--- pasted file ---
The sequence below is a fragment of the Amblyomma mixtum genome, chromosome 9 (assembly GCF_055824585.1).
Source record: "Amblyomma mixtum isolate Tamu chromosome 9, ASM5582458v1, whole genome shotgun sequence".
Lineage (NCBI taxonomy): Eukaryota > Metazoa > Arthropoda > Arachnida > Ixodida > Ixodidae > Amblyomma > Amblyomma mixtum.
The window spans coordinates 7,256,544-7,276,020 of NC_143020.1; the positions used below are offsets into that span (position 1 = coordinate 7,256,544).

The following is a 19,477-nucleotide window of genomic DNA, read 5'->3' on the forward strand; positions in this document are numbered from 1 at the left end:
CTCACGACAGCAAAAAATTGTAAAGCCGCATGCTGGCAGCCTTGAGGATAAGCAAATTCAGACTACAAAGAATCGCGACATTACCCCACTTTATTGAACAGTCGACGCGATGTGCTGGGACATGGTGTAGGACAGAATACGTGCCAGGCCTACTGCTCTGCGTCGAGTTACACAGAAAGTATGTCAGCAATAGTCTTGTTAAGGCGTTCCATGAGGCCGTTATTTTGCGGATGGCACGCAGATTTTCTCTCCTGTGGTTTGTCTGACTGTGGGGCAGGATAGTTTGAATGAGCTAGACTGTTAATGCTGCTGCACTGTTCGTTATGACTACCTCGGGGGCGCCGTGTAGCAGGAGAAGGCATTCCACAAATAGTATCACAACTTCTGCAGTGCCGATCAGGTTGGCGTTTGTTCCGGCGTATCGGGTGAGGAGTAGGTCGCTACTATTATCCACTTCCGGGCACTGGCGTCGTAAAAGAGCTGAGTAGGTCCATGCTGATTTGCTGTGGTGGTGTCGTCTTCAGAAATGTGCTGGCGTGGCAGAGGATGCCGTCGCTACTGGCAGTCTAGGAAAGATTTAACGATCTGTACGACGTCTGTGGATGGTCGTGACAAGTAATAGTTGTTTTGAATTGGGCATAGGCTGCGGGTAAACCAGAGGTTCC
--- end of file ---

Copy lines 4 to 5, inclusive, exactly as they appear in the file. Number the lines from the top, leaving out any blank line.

The window spans coordinates 7,256,544-7,276,020 of NC_143020.1; the positions used below are offsets into that span (position 1 = coordinate 7,256,544).

The following is a 19,477-nucleotide window of genomic DNA, read 5'->3' on the forward strand; positions in this document are numbered from 1 at the left end: